With American and coalition support, these strategic developments have led to increased combat effectiveness and shorter battles.
Moving toward integrated partnership
When Daesh collapses in Iraqi territory, it will likely form offshoots to conduct armed attacks in urban areas and may begin to adopt new insurgency tactics. With the passage of an anti-terrorism law in late 2016, the counterterrorism apparatus now cooperates with joint military and civilian forces. We must further develop this partnership through the joint agendas of the counterterrorism apparatus and international coalition forces through the following:
- Deconstruct violent extremism
Violent extremism is based on an accumulation of local grievances, distrust of the political regime, religious belief, and terrorist organizations’ exploitation of veteran fighters’ experience to attract new recruits. Terrorists use three tools: the fatwa, fundraising, and emotional manipulation to create a new generation of terrorists. The counterterrorism apparatus must adopt the noble task of dismantling the narrative of violent extremism by drawing on the experiences of countries in the international coalition.
- Increase intelligence sharing
Iraq must increase its intelligence analysis capabilities, particularly in forecasting and signals intelligence. In addition, it must develop electronic applications to build databases of intelligence analysis in liberated areas to maintain stability and solidify security objectives in areas vulnerable to the disease of terrorism.
- Improve the drone system
Iraq must also create intensive engineering and electronics workshops to develop new tasks for the use of drones in military and counterterrorism operations. These workshops would help develop Iraqi national capabilities in counterterrorism by improving drones and providing border control systems with actionable intelligence.
- Establish an Iraqi airborne division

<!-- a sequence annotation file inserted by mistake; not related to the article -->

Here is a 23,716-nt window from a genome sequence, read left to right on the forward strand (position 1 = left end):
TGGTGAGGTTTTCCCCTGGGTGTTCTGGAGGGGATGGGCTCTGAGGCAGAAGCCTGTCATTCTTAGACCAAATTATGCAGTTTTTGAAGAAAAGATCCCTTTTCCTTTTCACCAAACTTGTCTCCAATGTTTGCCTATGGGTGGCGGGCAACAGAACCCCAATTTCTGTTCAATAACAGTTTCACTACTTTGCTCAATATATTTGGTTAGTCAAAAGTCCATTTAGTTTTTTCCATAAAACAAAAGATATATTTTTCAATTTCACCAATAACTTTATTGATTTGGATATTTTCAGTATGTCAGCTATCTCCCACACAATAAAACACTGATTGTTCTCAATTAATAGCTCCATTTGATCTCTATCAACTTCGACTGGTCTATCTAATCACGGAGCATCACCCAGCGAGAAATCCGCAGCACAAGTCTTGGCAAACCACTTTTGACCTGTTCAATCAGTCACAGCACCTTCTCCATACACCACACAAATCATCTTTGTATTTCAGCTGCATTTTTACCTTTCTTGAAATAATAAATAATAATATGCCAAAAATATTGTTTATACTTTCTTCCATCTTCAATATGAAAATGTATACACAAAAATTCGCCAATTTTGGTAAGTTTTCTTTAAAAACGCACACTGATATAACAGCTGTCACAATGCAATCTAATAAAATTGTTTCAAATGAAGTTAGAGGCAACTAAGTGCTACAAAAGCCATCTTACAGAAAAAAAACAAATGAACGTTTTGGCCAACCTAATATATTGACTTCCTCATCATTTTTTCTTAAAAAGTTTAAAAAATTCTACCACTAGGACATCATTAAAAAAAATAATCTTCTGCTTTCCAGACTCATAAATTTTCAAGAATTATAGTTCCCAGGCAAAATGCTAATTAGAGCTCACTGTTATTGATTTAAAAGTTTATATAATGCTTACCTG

Owing to the collapse of oil prices, the cost of the war against Daesh, and the challenge of sustaining the local economy in liberated areas, Iraq suffers from a lack of money for major projects in the security and defense sector. For that reason, the partnership to defeat Daesh requires help from international coalition forces, especially the U.S., Britain, France, Germany, Australia, Canada and others to build a new Iraqi counterterrorism model that can respond rapidly to any terrorist threat or cross-border international crime.
The counterterrorism apparatus has proven its effectiveness in special operations management. As we work to increase the capabilities of the Iraqi Air Force, we should focus not on the size of the terrorist threat to Iraq’s national security, but rather on cooperation and integration among all of Iraqi forces. Our counterterrorism teams are ready to assist with the management of our airborne forces to conduct joint operations against terrorist threats in Iraq, whether they be in desert or dense urban areas.
- Create special joint operations programs
Iraq has unique experience in managing conflict in cooperation with the international coalition. Therefore, the international coalition in Iraq must cooperate with its Arab, regional and worldwide counterparts to exchange ideas and expertise and establish Iraq as a theater of special operations training.
The model of partnership between Iraq and the international coalition — especially between the U.S. and Iraqi counterterror forces — will be an important way to defeat and eliminate terrorism.